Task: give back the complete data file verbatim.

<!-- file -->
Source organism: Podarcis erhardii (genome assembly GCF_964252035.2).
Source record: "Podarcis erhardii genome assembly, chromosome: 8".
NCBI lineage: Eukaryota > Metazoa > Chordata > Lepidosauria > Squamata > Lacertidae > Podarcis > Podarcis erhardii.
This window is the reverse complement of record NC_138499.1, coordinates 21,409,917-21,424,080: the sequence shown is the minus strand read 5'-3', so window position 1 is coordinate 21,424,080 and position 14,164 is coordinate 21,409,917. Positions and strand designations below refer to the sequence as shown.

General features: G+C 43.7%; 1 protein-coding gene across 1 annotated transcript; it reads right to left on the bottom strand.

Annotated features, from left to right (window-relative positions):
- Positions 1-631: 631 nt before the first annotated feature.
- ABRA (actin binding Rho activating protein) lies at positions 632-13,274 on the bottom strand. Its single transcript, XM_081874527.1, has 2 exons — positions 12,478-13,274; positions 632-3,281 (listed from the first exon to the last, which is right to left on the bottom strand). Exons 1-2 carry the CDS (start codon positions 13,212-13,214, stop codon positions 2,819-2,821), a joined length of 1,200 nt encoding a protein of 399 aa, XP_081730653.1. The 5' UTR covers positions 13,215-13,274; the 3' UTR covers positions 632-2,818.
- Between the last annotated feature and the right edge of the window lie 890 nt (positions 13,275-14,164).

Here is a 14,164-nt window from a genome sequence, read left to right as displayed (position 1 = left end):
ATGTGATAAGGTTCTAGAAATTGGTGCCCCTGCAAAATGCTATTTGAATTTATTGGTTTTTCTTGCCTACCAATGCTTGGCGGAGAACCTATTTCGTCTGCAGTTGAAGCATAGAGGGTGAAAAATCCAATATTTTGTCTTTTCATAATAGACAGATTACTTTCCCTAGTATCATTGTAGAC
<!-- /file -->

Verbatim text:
Source organism: Podarcis erhardii (genome assembly GCF_964252035.2).
Source record: "Podarcis erhardii genome assembly, chromosome: 8".
NCBI lineage: Eukaryota > Metazoa > Chordata > Lepidosauria > Squamata > Lacertidae > Podarcis > Podarcis erhardii.
This window is the reverse complement of record NC_138499.1, coordinates 21,409,917-21,424,080: the sequence shown is the minus strand read 5'-3', so window position 1 is coordinate 21,424,080 and position 14,164 is coordinate 21,409,917. Positions and strand designations below refer to the sequence as shown.

General features: G+C 43.7%; 1 protein-coding gene across 1 annotated transcript; it reads right to left on the bottom strand.

Annotated features, from left to right (window-relative positions):
- Positions 1-631: 631 nt before the first annotated feature.
- ABRA (actin binding Rho activating protein) lies at positions 632-13,274 on the bottom strand. Its single transcript, XM_081874527.1, has 2 exons — positions 12,478-13,274; positions 632-3,281 (listed from the first exon to the last, which is right to left on the bottom strand). Exons 1-2 carry the CDS (start codon positions 13,212-13,214, stop codon positions 2,819-2,821), a joined length of 1,200 nt encoding a protein of 399 aa, XP_081730653.1. The 5' UTR covers positions 13,215-13,274; the 3' UTR covers positions 632-2,818.
- Between the last annotated feature and the right edge of the window lie 890 nt (positions 13,275-14,164).

Here is a 14,164-nt window from a genome sequence, read left to right as displayed (position 1 = left end):
ATGTGATAAGGTTCTAGAAATTGGTGCCCCTGCAAAATGCTATTTGAATTTATTGGTTTTTCTTGCCTACCAATGCTTGGCGGAGAACCTATTTCGTCTGCAGTTGAAGCATAGAGGGTGAAAAATCCAATATTTTGTCTTTTCATAATAGACAGATTACTTTCCCTAGTATCATTGTAGAC